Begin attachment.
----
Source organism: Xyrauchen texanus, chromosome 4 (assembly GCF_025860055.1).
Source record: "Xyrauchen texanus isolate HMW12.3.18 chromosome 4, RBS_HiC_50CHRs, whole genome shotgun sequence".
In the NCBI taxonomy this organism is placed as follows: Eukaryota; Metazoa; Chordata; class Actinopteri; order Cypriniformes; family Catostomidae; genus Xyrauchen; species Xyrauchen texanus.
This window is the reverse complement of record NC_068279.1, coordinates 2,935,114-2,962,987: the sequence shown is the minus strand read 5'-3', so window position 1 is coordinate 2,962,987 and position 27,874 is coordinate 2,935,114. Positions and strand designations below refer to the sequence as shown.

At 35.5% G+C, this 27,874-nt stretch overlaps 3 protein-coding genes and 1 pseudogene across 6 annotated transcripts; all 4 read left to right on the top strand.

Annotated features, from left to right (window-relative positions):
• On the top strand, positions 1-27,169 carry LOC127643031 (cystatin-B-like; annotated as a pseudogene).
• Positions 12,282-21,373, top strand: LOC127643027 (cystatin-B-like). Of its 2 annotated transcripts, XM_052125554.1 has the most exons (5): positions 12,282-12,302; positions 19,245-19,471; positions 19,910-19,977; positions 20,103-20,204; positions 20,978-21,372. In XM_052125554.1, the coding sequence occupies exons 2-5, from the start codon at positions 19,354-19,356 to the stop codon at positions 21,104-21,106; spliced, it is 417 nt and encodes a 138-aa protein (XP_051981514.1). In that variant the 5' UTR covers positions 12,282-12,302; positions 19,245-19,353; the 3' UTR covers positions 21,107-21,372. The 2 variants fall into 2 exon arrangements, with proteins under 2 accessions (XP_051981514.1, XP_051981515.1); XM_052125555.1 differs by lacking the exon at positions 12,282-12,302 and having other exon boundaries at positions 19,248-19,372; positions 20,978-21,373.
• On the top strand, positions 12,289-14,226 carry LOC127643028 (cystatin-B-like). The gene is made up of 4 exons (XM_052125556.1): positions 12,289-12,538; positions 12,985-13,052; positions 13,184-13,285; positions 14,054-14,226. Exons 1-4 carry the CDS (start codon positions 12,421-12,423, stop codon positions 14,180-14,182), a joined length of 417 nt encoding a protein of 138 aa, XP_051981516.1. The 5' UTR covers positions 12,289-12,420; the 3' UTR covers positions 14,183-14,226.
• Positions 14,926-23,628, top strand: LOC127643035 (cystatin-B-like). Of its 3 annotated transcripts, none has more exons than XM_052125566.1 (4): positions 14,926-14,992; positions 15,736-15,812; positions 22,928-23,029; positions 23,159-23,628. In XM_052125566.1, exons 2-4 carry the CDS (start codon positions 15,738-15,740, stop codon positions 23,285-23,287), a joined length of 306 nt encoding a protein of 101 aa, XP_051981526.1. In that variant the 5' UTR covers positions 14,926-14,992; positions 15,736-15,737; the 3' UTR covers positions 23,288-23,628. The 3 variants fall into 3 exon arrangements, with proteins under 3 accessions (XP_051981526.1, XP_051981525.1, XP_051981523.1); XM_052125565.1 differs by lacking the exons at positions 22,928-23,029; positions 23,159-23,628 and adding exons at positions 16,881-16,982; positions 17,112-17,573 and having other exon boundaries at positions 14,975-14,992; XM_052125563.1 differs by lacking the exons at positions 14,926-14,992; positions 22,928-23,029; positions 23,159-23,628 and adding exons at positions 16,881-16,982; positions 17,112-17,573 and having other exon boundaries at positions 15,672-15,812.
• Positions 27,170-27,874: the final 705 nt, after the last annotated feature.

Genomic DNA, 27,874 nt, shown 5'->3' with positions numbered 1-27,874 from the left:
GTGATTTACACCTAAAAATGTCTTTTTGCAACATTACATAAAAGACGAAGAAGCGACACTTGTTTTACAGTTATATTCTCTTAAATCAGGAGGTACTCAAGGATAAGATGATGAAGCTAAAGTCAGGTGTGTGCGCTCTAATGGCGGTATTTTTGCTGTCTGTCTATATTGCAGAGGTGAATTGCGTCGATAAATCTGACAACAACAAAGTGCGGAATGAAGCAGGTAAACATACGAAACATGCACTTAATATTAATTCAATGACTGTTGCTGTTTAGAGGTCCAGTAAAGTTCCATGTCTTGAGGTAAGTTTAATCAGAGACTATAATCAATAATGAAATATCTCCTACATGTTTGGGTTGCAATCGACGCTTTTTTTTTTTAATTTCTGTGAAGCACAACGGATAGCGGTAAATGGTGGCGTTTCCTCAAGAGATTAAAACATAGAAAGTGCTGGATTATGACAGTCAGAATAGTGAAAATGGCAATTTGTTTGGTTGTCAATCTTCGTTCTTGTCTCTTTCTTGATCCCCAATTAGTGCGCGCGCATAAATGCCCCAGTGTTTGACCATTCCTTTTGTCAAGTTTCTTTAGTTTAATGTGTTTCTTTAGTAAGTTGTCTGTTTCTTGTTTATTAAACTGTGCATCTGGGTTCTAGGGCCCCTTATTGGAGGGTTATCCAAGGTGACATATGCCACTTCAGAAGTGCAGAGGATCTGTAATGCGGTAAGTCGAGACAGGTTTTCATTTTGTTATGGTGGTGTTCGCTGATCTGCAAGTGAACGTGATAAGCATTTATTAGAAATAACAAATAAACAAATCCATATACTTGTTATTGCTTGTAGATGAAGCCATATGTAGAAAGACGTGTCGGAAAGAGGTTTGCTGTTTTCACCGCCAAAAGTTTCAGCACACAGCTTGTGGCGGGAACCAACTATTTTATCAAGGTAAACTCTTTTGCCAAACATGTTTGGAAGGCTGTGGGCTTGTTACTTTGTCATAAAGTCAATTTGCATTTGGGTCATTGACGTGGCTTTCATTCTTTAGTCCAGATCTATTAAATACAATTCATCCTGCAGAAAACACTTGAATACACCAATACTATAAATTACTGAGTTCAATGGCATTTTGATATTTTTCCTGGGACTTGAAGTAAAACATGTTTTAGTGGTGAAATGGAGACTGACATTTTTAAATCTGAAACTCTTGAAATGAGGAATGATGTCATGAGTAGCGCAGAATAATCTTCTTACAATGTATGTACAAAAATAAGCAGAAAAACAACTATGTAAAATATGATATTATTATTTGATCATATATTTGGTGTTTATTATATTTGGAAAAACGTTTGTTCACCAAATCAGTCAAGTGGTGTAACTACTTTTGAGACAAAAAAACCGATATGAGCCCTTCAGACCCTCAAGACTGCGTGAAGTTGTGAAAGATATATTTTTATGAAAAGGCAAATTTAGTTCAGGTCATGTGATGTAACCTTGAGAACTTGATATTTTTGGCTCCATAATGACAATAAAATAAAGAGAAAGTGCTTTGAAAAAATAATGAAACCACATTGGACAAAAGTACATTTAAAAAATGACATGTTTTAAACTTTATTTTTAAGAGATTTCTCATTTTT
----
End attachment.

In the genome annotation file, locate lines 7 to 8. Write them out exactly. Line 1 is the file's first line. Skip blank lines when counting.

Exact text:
• On the top strand, positions 1-27,169 carry LOC127643031 (cystatin-B-like; annotated as a pseudogene).
• Positions 12,282-21,373, top strand: LOC127643027 (cystatin-B-like). Of its 2 annotated transcripts, XM_052125554.1 has the most exons (5): positions 12,282-12,302; positions 19,245-19,471; positions 19,910-19,977; positions 20,103-20,204; positions 20,978-21,372. In XM_052125554.1, the coding sequence occupies exons 2-5, from the start codon at positions 19,354-19,356 to the stop codon at positions 21,104-21,106; spliced, it is 417 nt and encodes a 138-aa protein (XP_051981514.1). In that variant the 5' UTR covers positions 12,282-12,302; positions 19,245-19,353; the 3' UTR covers positions 21,107-21,372. The 2 variants fall into 2 exon arrangements, with proteins under 2 accessions (XP_051981514.1, XP_051981515.1); XM_052125555.1 differs by lacking the exon at positions 12,282-12,302 and having other exon boundaries at positions 19,248-19,372; positions 20,978-21,373.